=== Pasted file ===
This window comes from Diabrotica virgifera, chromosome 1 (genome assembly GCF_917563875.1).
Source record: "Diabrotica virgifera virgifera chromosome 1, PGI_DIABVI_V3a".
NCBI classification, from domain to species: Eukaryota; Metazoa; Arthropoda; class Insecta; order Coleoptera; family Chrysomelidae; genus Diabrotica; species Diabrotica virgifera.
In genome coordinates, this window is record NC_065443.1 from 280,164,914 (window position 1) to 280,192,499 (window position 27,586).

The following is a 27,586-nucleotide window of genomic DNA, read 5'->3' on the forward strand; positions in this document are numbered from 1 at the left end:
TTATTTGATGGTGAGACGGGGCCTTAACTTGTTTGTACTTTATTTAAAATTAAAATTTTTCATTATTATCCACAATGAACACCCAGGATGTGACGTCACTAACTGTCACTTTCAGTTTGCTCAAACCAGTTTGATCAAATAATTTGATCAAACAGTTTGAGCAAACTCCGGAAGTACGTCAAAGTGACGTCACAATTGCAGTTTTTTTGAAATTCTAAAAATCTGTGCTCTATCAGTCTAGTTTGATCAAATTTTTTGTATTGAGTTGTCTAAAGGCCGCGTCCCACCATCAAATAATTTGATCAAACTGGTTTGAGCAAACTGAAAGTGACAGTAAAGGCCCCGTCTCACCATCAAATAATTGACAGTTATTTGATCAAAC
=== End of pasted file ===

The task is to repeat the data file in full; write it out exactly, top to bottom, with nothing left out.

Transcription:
This window comes from Diabrotica virgifera, chromosome 1 (genome assembly GCF_917563875.1).
Source record: "Diabrotica virgifera virgifera chromosome 1, PGI_DIABVI_V3a".
NCBI classification, from domain to species: Eukaryota; Metazoa; Arthropoda; class Insecta; order Coleoptera; family Chrysomelidae; genus Diabrotica; species Diabrotica virgifera.
In genome coordinates, this window is record NC_065443.1 from 280,164,914 (window position 1) to 280,192,499 (window position 27,586).

The following is a 27,586-nucleotide window of genomic DNA, read 5'->3' on the forward strand; positions in this document are numbered from 1 at the left end:
TTATTTGATGGTGAGACGGGGCCTTAACTTGTTTGTACTTTATTTAAAATTAAAATTTTTCATTATTATCCACAATGAACACCCAGGATGTGACGTCACTAACTGTCACTTTCAGTTTGCTCAAACCAGTTTGATCAAATAATTTGATCAAACAGTTTGAGCAAACTCCGGAAGTACGTCAAAGTGACGTCACAATTGCAGTTTTTTTGAAATTCTAAAAATCTGTGCTCTATCAGTCTAGTTTGATCAAATTTTTTGTATTGAGTTGTCTAAAGGCCGCGTCCCACCATCAAATAATTTGATCAAACTGGTTTGAGCAAACTGAAAGTGACAGTAAAGGCCCCGTCTCACCATCAAATAATTGACAGTTATTTGATCAAAC